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good cop bad cop in parenting

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I see the good cop/bad cop parenting dynamic a lot. The other day, I was at the park having a picnic, and a couple with a young toddler was picnicking next to me. Their kid saw a very young puppy she wanted to go pet. The dad almost instantly said, “Yes, you can pet the puppy!” and the mom said, “That puppy is very young—we should ask if he’s had his vaccines yet.” The dad said, “Ah. It’s just a dog. Dogs are good for kids!” They had this back and forth until, eventually, the person with the puppy was long gone. The toddler didn’t get to pet the puppy. And the dad sat back, angry, giving the silent treatment. Their picnic was clearly ruined. They both had excellent points, if you ask me, but neither was willing to look at things from the other’s perspective. It was a bad cop/good cop situation and you can see how it ruined their mood and dynamic that day—and perhaps for life. It’s no surprise that having kids is one of the life changes that causes divorce, even. Here is why the good cop/bad cop parenting dynamic can ruin marriages.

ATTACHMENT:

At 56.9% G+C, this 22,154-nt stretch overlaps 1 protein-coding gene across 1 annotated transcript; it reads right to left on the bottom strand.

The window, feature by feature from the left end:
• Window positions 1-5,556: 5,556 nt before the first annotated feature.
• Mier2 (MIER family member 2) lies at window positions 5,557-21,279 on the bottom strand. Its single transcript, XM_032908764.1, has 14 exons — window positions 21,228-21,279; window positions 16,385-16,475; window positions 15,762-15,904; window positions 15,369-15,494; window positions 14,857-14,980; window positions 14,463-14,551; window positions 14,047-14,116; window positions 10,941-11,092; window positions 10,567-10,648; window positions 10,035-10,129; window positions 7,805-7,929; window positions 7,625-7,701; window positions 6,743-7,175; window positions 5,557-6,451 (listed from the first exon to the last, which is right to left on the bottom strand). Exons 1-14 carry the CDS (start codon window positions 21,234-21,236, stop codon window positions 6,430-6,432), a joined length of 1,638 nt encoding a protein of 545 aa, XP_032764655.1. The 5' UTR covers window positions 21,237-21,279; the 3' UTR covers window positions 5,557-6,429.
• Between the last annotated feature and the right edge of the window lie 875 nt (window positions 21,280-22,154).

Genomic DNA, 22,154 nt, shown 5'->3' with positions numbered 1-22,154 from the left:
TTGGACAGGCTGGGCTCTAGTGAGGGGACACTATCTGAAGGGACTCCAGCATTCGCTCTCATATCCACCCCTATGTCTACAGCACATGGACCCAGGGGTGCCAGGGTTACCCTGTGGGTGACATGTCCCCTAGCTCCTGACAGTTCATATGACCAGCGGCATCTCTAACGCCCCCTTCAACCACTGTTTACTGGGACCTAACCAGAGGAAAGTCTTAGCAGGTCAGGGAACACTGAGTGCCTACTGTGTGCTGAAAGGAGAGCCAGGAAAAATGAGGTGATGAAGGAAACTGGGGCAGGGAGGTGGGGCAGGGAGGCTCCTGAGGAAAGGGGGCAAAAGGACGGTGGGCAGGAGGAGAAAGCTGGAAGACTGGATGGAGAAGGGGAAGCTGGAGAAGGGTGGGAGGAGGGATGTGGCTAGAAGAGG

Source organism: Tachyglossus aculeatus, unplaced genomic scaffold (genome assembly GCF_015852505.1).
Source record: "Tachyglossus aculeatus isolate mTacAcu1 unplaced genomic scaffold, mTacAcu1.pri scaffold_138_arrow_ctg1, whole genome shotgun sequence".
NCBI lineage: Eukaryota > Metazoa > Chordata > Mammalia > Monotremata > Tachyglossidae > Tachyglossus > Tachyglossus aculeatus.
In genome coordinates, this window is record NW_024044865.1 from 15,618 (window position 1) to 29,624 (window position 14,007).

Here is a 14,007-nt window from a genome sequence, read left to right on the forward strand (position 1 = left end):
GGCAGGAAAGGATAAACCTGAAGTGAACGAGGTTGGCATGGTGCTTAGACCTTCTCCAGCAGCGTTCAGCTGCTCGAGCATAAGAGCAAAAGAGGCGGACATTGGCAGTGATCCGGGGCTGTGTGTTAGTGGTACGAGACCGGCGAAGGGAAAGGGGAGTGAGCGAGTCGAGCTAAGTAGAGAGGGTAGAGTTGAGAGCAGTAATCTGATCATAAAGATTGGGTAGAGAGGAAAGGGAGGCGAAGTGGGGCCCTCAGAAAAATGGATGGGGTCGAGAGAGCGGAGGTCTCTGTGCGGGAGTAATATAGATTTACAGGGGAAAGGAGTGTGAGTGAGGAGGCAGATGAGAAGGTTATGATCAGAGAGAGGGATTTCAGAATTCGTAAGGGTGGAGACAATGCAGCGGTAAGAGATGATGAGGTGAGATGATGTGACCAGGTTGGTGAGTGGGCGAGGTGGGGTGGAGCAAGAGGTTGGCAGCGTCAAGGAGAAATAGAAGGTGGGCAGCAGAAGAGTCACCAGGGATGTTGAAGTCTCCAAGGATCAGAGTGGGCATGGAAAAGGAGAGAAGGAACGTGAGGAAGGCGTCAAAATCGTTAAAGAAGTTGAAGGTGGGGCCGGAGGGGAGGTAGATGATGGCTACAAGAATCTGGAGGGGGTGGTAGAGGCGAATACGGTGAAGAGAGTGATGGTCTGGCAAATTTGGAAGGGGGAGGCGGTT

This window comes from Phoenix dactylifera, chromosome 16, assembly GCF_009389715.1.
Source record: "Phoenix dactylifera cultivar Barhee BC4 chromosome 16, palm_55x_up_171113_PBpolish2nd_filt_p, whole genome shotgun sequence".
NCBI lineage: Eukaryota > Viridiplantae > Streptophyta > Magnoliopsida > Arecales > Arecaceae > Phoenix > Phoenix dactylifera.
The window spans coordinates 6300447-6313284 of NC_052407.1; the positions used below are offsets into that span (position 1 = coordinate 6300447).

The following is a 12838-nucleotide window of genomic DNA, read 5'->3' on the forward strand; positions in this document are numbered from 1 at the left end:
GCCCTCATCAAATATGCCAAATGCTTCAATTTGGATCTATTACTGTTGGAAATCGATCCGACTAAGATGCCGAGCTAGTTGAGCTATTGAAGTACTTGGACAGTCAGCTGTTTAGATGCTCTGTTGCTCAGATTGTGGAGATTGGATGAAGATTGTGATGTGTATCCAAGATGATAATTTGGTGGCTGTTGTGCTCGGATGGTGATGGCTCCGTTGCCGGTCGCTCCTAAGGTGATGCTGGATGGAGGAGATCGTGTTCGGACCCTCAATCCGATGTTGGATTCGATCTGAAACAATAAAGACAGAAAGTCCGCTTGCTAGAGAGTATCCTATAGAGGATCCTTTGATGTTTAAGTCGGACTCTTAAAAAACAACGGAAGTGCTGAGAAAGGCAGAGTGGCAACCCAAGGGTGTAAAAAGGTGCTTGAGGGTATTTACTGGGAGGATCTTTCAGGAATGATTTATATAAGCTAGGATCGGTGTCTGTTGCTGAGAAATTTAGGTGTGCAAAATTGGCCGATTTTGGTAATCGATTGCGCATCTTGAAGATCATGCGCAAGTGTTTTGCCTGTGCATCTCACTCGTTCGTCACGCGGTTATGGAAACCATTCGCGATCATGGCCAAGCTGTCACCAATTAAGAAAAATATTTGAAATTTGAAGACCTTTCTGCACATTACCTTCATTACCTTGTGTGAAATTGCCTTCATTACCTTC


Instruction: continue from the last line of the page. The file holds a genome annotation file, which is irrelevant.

good cop bad cop in parenting

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The bad cop’s efforts are overlooked

The bad cop can put in tons of work—running the kids to their doctor’s appointments all day, building the baby-proof den, and other not-so-fun acts—and all the good cop focuses on in is the fact that the kids won’t be allowed to eat candy that night. Because it’s a “school night.” Meanwhile, the bad cop is left sitting there thinking, everything I do gets overlooked because I only handle the mundane stuff.

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